“Accor is seen as a midscale operator, not capable of managing luxury brands.

“But we have not lost any of the management contracts.

“In fact we have been surprised; our existing Novotel, Sofitel, and Pullman owners have been engaging with us in the luxury space.

“At the same time we have owners from Fairmont Raffles engaging with us on Ibis, Novotel and Mercure because they want the cash flow.

“It has been a win-win scenario for owners and for Accor.”

The deal for Fairmont Raffles has also allowed Accor to seek new horizons in markets that might previously been out of reach.

Bazin explains: “What has been so extraordinary about the deal, and I know it is unquantifiable, has been the ‘halo effect’.

“The perception of Accor in the marketplace has changed 180 degrees, in the eyes of the media, competition, and in the eyes of Accor employees.

“All of a sudden, people have been taking Accor very seriously.

“Before we were seen as a non-US, French, cultured, economic, midscale, boring operator.

“They knew we were big in Latin America, but they did not pay attention.

“With Raffles Fairmont, people do pay attention to Accor.

“It is significant, all of sudden we became a force in the industry; there are now no deals in any territory where they do not call Accor.”


Nicolas Sarkozy recently joined the board of AccorHotels

With this in mind Accor recently created a new International Strategic Committee, with the purpose of examining deals outside of core markets in France.

In something of a coup for the company, former French president Nicolas Sarkozy has been appointed to lead the new outfit.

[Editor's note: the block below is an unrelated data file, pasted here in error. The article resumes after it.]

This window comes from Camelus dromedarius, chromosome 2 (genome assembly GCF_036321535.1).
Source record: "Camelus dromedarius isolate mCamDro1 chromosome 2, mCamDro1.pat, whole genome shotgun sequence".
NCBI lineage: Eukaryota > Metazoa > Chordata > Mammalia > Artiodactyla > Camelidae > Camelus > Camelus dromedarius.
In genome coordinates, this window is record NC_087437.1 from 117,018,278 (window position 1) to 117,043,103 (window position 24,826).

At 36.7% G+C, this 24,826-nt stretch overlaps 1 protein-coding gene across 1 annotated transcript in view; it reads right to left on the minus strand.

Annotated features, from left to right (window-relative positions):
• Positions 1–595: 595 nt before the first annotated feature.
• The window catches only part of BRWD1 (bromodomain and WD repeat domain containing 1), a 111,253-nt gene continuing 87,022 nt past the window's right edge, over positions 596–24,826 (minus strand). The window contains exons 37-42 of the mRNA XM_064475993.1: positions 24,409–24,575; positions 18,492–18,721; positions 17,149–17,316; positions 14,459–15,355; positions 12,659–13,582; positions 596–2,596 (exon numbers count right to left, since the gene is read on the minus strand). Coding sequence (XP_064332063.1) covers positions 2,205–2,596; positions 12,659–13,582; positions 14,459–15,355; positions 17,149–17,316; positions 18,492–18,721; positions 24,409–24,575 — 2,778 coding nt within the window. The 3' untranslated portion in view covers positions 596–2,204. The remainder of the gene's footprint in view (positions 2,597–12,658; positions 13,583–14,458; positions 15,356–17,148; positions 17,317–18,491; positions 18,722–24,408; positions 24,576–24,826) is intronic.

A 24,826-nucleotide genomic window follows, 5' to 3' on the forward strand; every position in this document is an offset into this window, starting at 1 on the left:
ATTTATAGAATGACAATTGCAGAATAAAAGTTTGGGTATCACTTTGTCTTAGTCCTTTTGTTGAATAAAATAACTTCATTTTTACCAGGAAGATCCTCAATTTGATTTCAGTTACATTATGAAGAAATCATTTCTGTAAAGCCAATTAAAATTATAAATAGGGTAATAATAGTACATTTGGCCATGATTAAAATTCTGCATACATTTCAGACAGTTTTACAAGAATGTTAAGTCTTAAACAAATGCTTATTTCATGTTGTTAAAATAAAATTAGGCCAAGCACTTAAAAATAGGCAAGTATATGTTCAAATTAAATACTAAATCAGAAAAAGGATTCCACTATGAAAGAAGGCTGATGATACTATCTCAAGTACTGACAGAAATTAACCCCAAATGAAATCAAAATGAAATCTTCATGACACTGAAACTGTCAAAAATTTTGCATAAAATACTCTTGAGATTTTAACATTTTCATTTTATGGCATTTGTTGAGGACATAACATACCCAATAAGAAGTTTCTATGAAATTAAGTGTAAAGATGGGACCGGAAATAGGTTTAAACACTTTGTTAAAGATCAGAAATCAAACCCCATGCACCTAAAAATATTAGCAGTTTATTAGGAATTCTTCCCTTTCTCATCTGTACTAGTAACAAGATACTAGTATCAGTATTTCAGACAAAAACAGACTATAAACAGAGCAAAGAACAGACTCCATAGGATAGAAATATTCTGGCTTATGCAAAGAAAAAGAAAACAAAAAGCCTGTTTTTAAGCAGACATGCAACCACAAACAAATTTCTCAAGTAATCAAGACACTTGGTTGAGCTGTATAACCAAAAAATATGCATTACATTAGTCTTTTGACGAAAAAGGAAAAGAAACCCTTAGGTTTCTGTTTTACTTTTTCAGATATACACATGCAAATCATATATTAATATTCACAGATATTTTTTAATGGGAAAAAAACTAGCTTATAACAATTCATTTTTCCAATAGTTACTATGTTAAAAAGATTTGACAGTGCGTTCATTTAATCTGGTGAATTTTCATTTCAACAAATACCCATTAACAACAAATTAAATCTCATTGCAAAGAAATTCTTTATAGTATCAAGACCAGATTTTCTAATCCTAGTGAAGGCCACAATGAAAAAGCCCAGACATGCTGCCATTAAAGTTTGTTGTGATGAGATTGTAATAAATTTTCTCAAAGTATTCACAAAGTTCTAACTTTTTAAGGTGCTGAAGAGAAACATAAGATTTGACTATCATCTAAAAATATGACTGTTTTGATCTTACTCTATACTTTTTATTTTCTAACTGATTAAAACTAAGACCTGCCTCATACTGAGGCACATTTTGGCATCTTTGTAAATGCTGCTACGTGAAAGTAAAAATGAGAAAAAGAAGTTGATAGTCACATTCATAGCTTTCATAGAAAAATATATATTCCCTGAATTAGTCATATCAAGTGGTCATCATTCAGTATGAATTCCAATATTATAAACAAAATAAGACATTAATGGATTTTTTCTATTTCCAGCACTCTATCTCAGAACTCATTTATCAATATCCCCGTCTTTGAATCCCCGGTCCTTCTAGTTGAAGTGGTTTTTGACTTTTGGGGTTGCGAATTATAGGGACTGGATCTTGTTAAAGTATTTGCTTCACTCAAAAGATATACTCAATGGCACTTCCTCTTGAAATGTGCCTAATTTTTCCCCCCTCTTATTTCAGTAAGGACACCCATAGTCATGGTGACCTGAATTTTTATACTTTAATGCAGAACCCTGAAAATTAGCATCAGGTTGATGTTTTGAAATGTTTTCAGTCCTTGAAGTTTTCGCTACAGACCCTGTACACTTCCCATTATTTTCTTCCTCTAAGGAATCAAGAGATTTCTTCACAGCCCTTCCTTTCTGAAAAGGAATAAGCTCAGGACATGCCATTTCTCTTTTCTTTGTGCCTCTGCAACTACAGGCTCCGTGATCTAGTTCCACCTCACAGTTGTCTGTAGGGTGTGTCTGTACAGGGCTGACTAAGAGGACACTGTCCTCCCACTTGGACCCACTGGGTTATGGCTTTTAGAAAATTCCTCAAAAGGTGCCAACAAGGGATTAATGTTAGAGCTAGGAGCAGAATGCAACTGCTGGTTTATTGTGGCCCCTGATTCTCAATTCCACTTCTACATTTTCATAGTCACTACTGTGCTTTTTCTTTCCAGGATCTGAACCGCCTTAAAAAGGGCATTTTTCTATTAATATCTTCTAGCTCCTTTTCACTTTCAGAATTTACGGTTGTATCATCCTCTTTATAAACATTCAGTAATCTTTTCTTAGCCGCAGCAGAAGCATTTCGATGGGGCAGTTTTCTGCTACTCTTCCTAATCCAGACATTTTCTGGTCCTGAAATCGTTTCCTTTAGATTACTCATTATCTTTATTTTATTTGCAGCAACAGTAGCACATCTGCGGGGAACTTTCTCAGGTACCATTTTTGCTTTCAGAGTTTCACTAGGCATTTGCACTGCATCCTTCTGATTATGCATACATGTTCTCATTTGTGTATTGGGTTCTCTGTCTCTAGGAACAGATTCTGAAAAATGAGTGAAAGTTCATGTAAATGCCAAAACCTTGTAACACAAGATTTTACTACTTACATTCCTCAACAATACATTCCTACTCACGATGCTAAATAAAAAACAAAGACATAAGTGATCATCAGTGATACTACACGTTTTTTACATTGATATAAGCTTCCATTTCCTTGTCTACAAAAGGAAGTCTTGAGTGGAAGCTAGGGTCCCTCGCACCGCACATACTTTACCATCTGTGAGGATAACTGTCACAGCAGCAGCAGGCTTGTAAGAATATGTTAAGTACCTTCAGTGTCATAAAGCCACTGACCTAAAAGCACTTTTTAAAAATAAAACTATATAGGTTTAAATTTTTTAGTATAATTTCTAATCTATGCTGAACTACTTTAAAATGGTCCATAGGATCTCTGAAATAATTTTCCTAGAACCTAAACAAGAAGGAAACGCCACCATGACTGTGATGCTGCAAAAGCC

As Bazin explains: “His defeat in the presidential primaries was not expected – certainly not be him.

“Earlier this year, before the contest, I went to the board of Accor and said Accor rely on France.

“We need to find growth outside France and we have to think of installing a new International Strategic Committee on the board, to help us make decisions and be more astute abroad.

“There was nobody at board level who had the expertise to lead this new approach.

“But I had known Nicolas on a personal level for more than 20 years, and outside of France he has credibility in a big way.

“He took four or five weeks to think about it but accepted on the condition that he was not involved in matters concerning France.

“If we had been in insurance, automotive, financial, or nuclear industries, he would not have accepted.

“The tourism industry, on the other hand, he had never dealt with.

“Every country he goes to he meets with the prime minister, the leaders, in Iran, in Nigeria, in India, wherever he goes.

“It gets us six or nine months of speed – as opposed to meeting with the sub-secretary of tourism.”

With such star power joining the team and the vision of Bazin approaching fruition, there should be plenty more to come from Accor in the years ahead.